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The Wardrobe Architect Week 10: The Capsule Palette


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This week, I unpacked all the Spring clothes I put away at the end of the season last year.

As I pulled out a pile of colorful floral dresses, I couldn’t help but think, whose stuff is this?

Some of them I do feel attached to. Like this vintage beauty I bought around my birthday a couple summers back. I have no desire to get rid of it.


But others, while objectively pretty, just didn’t speak to the way I feel about myself. There was no coherent story there, no picture of me in that jumble of loud colors and prints.

That’s why, this year, I’m focusing my little capsule wardrobe around a palette that does feel like me. I want to open that box next year and feel like I’m returning to old friends.

Narrowing the palette

Remember in week six when we built color palettes that reflect our own tastes, personalities, and preferences?

I decided to use that to narrow down a palette for my spring capsule wardrobe. I chose a few colors from each category: neutrals, nearly neutrals, and statement colors. I left off the metallics because, for me, those don’t tend to ever change. You can include them if you like.


My statement colors are the brighter reds and coral pinks which I tend to wear on my lips and nails, but I might include them in my clothing too.If you love bright colors, you can definitely lean more heavily on this category. Just remember that the more neutrals you include, the easier it is to mix and match for most people.

So this is my spring and summer palette.


The beauty of this approach is that, because I’m choosing from a palette of my favorite colors to begin with, there’s likely to be a lot of overlap both between seasons and between years. In other words, when I plan a new capsule wardrobe next spring, the chances are high that I’ll include a lot of these colors again. That will make it very easy to mix in things I already have!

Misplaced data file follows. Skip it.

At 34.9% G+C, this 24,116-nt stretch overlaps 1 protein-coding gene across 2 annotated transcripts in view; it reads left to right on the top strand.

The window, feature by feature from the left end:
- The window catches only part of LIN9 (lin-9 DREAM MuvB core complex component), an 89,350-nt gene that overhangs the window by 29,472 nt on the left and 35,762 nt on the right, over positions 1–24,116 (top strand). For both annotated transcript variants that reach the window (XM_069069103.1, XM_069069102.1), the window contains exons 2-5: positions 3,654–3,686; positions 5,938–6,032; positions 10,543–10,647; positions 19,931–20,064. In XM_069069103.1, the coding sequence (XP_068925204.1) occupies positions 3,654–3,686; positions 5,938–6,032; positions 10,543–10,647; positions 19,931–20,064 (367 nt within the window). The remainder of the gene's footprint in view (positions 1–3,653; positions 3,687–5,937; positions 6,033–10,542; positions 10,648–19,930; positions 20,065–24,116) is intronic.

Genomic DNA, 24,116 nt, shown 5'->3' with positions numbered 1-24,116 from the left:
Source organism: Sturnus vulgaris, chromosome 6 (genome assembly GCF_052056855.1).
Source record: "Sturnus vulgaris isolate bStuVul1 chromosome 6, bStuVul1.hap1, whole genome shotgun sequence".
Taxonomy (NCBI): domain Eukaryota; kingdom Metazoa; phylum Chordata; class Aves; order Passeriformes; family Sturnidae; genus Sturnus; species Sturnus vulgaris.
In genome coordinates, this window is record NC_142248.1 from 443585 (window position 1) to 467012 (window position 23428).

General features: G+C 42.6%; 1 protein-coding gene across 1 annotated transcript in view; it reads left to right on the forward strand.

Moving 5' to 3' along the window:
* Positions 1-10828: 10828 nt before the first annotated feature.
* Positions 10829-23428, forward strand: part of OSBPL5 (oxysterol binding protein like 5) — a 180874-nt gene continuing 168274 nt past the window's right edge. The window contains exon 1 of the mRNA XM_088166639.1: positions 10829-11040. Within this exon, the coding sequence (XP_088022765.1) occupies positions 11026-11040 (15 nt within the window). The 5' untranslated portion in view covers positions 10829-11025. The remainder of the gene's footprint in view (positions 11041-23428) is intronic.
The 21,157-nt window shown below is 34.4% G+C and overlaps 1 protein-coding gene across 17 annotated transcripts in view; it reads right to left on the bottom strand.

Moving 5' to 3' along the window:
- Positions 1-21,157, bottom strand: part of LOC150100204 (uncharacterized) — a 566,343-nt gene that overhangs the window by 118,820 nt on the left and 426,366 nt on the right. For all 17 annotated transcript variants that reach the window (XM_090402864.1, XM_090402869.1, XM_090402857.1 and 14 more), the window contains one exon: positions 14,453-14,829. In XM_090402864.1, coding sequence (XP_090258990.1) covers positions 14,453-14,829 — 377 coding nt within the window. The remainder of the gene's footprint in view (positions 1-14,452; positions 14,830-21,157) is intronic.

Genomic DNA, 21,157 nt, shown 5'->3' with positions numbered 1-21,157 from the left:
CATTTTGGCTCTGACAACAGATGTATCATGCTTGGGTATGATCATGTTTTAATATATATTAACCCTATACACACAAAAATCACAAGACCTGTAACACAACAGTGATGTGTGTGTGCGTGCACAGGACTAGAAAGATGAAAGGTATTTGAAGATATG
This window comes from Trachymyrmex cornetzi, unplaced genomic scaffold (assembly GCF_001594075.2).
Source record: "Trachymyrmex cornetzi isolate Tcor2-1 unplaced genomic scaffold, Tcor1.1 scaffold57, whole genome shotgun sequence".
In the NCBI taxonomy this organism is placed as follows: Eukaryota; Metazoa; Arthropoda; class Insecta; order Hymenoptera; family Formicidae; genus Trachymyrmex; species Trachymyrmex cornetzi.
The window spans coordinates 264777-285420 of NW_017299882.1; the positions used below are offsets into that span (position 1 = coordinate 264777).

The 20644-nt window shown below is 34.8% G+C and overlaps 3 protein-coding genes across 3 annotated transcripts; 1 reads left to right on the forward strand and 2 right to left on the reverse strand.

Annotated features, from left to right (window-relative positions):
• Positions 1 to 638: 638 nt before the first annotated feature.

And remember, not everything you wear has to fit into your capsule wardrobe. That vintage dress above? Totally not in my palette. But I’m sure I’ll still wear the heck out of it.

I think of the capsule wardrobe more as an organizing device to bring a little more thought and coherence to what I make, not as some strict wardrobe diet I have to stick to religiously.


Next week, we’ll start deciding what we actually want to sew!


Have you ever limited yourself to a single palette before? How did it work out for you?

I have to say, it’s really made me excited about sewing up this mini-wardrobe.

Sarai Mitnick   —   Founder

Sarai started Colette back in 2009. She believes the primary role of a business should be to help people. She loves good books, sewing with wool, her charming cats, working in her garden, and eating salsa.

Comments 34


I worked on this a bit last night (I peeked ahead on Into Mind!) but now I’m a bit stuck. My two favorite colors are blue and pink, which don’t “go” together. My palette is sort of divided between blues/greens and pinks/corals. Should I stick with one group for a season, or just deal with the fact that I’ll need more pieces? I can’t see myself excluding either group of colors!


You can totally make blue and pink work together. You just have to designate one as the neutral, like wearing navy and hot pink or navy and a pale pink, or a bright blue with a paler pink. You can also wear both as bright colors if you break them up with a neutral, like a blue skirt, white shirt, and pink scarf or shrug. Experiment!


Thank you!! I was totally roadblocked, but just changing the shades a bit made a huge difference! You’re a lifesaver :)


Coral pink looks really nice with a mint green or duck egg blue.


I current have bright punk hair and navy is probably my favorite color to wear with it right now. Blue and pink definitely go together.


I have actually started this too. I decided on my overall theme, decided on key pieces to make and the other day went fabric shopping with a plan and actually stuck to it. My colour palette is red white and navy because it always looks smart and classic. But because I am a bit nuts when it comes to colours, I am throwing in some emerald green and mustard. I tend to use mustard as a neutral. It does feel good to have an overall plan for the season. But I do love bright colours so much I will have to mix it up a bit.